10. 10 Benjamin Cole January 24, 2012 at 9:31 pm

    Oh, yes, this is how we convince the body politic to come over to Market Monetarism.

    I am just glad you guys are not heading up our war effort—or, I am wrong? Are Market Monetarists in charge of our Afghanistan expedition?

    Now everything becomes clear…as mud.

  11. 11 Daniel Kuehn January 25, 2012 at 5:15 am

    You don’t even need Ricardian equivalence and mpc=0 to get that. mpc=0 gets you a multiplier of 1 if there’s no crowding out of investment at all. If there is crowding out of investment, an mpc of zero is going to get you a negative multiplier.

    Similarly, an mpc > 0 could give you a multiplier of 1 if there is sufficient crowding out.

    This is all academic, of course. Right now there doesn’t seem to be much reason to worry about crowding out. I doubt there’s much reason to expect a low mpc either.

  12. 12 Ron Ronson January 25, 2012 at 6:35 am

    I was very late to this discussion and just want to make sure I have got it.

    The issue is what effect the reduction in savings caused by consumption smoothing will have on investment and on AD, right ?

    If that is the right question then the surely the answer depends upon how Investment will respond to the lower pool of (new and old) savings. In a healthy economy then the reductions in savings will cause a reduction in I but not to the full amount of the fall in S because the higher ensuing interest rates would cause more savings to be forthcoming (I think Scott make this point early on)

    However in an unhealthy economy where the loans market is not clearing even at low interest rates then a reduction in S would lead to a small (or no) reduction in I and overall AD to rise. I assume this is is the scenario that Wren-Lewis envisioned.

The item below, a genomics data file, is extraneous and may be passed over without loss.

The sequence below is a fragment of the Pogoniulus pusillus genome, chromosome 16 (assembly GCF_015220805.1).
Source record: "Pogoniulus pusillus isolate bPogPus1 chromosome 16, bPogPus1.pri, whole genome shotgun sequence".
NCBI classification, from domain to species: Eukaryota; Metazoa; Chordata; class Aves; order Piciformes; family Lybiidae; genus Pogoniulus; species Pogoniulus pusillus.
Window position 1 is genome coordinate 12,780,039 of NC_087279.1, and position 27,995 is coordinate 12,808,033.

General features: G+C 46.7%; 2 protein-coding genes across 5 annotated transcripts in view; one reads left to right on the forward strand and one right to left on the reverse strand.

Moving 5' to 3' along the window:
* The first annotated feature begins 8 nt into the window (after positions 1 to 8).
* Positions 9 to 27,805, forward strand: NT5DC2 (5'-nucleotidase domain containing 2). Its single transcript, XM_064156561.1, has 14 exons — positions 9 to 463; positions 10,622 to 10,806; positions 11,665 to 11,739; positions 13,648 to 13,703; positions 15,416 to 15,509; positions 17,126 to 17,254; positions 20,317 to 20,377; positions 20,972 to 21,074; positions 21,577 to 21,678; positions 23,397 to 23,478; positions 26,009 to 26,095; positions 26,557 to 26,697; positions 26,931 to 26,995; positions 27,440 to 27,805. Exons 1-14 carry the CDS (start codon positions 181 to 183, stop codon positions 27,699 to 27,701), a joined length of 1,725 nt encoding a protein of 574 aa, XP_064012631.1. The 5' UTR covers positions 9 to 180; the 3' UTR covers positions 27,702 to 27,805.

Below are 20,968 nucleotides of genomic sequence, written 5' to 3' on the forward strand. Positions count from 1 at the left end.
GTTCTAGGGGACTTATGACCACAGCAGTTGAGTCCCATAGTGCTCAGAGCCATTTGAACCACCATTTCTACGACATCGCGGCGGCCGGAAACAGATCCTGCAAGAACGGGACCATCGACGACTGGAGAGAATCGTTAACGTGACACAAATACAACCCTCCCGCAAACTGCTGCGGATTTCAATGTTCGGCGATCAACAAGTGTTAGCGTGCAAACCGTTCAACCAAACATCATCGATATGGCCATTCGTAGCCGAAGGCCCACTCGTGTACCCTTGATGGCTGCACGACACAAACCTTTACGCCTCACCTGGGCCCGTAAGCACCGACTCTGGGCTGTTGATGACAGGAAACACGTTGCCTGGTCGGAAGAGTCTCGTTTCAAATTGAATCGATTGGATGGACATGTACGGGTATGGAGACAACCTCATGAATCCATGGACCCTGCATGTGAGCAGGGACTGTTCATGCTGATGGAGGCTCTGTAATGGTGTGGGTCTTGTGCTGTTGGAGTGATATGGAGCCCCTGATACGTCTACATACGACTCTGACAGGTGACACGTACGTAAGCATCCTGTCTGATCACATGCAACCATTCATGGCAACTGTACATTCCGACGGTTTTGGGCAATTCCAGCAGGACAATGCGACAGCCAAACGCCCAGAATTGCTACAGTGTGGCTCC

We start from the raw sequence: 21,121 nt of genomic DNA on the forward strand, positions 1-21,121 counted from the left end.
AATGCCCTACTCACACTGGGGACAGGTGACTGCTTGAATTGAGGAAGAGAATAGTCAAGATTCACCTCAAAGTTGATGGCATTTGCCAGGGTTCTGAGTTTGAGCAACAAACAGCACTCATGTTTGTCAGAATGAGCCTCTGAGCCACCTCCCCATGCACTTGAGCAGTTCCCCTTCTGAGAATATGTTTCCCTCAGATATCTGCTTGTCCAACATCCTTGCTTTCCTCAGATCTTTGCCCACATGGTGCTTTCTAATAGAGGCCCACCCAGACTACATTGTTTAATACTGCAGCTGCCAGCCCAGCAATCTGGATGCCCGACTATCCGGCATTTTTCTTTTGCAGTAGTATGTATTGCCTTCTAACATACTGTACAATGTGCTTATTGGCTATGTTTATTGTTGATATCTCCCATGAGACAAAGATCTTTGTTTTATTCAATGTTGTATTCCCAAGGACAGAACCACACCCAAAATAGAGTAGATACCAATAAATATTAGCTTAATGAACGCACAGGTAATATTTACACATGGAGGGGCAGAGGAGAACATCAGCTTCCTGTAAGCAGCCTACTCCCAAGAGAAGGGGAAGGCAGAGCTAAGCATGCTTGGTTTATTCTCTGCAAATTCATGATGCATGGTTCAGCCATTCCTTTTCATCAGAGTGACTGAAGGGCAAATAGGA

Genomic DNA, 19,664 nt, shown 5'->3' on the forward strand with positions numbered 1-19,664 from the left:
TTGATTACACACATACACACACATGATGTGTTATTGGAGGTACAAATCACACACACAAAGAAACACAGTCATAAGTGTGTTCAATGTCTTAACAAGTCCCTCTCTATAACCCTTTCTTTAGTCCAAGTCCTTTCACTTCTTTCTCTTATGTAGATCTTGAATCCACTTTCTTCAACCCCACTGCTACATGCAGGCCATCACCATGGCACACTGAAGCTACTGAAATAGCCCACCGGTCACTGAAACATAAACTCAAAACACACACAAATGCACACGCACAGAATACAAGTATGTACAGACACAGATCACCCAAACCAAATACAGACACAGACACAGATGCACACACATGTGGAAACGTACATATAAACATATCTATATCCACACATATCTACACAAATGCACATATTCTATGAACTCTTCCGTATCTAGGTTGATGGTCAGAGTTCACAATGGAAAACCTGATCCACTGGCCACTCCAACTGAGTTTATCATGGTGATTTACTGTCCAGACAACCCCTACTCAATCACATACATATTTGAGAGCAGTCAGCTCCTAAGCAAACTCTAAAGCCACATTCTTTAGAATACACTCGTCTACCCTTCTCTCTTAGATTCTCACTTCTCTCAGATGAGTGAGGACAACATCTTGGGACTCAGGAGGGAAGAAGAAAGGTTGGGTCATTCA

13. 13 Kevin Donoghue January 25, 2012 at 6:40 am

    From the one comment Simon Wren-Lewis left on Scott Sumner’s blog: “consumption smoothing is about consumption plans, not outturns.”

    Exactly. He has a new post up, a summary of the many points which have come up in the discussion:

    http://mainlymacro.blogspot.com/2012/01/comments-on-comments.html

  14. 14 Rob January 25, 2012 at 7:03 am

    “my point was never that C would fall as much as G increased, I agreed with W-L that it probably won’t because of smoothing, but rather that there’d also be some decline in S&I”

    Where did Wren-Lewis ever claim that I remaining fixed was a key part of his consumption smoothing argument (as opposed to merely being a common Keynesian assumption) ?

  15. 15 D R January 25, 2012 at 8:34 am

    Rob,

    Wren-Lewis did not discuss investment at all. It is simply not a part of his model as he tried to clarify in subsequent writing. Just as he did not discuss international trade, and so it was understood that the economy was closed.

  16. 16 Kevin Donoghue January 25, 2012 at 9:07 am

    The usual way to think about investment is, it’s just the addition to the stock of capital: K(t+1) = K(t) + I(t). So, if you want to argue that a temporary increase in G (paid for by a temporary increase in T) is going to affect I, you need some story about why firms will respond by wanting a smaller stock of capital in the future as a result of the bridge-building.